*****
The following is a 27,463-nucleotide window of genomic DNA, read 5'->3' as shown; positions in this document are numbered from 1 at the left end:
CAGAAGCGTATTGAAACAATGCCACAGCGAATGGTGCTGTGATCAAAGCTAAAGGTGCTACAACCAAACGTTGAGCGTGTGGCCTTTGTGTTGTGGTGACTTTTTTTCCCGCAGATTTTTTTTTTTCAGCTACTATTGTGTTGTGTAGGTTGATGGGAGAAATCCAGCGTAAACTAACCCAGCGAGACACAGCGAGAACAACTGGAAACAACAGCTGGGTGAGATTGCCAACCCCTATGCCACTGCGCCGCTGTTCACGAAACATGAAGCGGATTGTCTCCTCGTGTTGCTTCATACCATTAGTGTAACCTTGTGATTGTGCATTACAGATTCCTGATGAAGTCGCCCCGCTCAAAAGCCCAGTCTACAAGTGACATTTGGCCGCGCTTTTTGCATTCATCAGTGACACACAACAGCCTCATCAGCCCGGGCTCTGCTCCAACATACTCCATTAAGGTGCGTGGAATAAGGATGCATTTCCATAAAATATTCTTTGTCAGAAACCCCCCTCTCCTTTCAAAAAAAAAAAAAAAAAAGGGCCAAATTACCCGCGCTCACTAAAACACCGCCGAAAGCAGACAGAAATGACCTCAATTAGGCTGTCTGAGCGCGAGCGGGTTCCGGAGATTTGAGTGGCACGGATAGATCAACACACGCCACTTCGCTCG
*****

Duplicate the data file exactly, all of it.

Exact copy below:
The following is a 27,463-nucleotide window of genomic DNA, read 5'->3' as shown; positions in this document are numbered from 1 at the left end:
CAGAAGCGTATTGAAACAATGCCACAGCGAATGGTGCTGTGATCAAAGCTAAAGGTGCTACAACCAAACGTTGAGCGTGTGGCCTTTGTGTTGTGGTGACTTTTTTTCCCGCAGATTTTTTTTTTTCAGCTACTATTGTGTTGTGTAGGTTGATGGGAGAAATCCAGCGTAAACTAACCCAGCGAGACACAGCGAGAACAACTGGAAACAACAGCTGGGTGAGATTGCCAACCCCTATGCCACTGCGCCGCTGTTCACGAAACATGAAGCGGATTGTCTCCTCGTGTTGCTTCATACCATTAGTGTAACCTTGTGATTGTGCATTACAGATTCCTGATGAAGTCGCCCCGCTCAAAAGCCCAGTCTACAAGTGACATTTGGCCGCGCTTTTTGCATTCATCAGTGACACACAACAGCCTCATCAGCCCGGGCTCTGCTCCAACATACTCCATTAAGGTGCGTGGAATAAGGATGCATTTCCATAAAATATTCTTTGTCAGAAACCCCCCTCTCCTTTCAAAAAAAAAAAAAAAAAAGGGCCAAATTACCCGCGCTCACTAAAACACCGCCGAAAGCAGACAGAAATGACCTCAATTAGGCTGTCTGAGCGCGAGCGGGTTCCGGAGATTTGAGTGGCACGGATAGATCAACACACGCCACTTCGCTCG